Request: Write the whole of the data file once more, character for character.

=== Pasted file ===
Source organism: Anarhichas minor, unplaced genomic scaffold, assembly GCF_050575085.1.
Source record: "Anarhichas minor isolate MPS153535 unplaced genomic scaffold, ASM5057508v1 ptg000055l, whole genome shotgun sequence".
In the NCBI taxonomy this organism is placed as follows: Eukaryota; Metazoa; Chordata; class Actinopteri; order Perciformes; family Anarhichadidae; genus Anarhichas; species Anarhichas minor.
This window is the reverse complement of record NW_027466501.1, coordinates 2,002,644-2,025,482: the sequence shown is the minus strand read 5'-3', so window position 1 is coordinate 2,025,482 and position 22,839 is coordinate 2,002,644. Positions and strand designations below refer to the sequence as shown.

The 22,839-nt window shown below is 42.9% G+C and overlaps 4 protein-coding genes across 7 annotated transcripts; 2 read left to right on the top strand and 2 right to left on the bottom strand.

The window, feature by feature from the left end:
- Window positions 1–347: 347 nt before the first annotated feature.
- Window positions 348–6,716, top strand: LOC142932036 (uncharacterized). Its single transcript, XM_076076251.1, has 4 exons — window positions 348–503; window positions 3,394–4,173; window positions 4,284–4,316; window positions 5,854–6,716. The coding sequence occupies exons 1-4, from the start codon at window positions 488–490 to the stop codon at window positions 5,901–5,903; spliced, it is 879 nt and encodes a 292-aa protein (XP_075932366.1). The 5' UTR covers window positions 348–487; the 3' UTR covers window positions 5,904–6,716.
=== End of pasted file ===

Source organism: Anarhichas minor, unplaced genomic scaffold, assembly GCF_050575085.1.
Source record: "Anarhichas minor isolate MPS153535 unplaced genomic scaffold, ASM5057508v1 ptg000055l, whole genome shotgun sequence".
In the NCBI taxonomy this organism is placed as follows: Eukaryota; Metazoa; Chordata; class Actinopteri; order Perciformes; family Anarhichadidae; genus Anarhichas; species Anarhichas minor.
This window is the reverse complement of record NW_027466501.1, coordinates 2,002,644-2,025,482: the sequence shown is the minus strand read 5'-3', so window position 1 is coordinate 2,025,482 and position 22,839 is coordinate 2,002,644. Positions and strand designations below refer to the sequence as shown.

The 22,839-nt window shown below is 42.9% G+C and overlaps 4 protein-coding genes across 7 annotated transcripts; 2 read left to right on the top strand and 2 right to left on the bottom strand.

The window, feature by feature from the left end:
- Window positions 1–347: 347 nt before the first annotated feature.
- Window positions 348–6,716, top strand: LOC142932036 (uncharacterized). Its single transcript, XM_076076251.1, has 4 exons — window positions 348–503; window positions 3,394–4,173; window positions 4,284–4,316; window positions 5,854–6,716. The coding sequence occupies exons 1-4, from the start codon at window positions 488–490 to the stop codon at window positions 5,901–5,903; spliced, it is 879 nt and encodes a 292-aa protein (XP_075932366.1). The 5' UTR covers window positions 348–487; the 3' UTR covers window positions 5,904–6,716.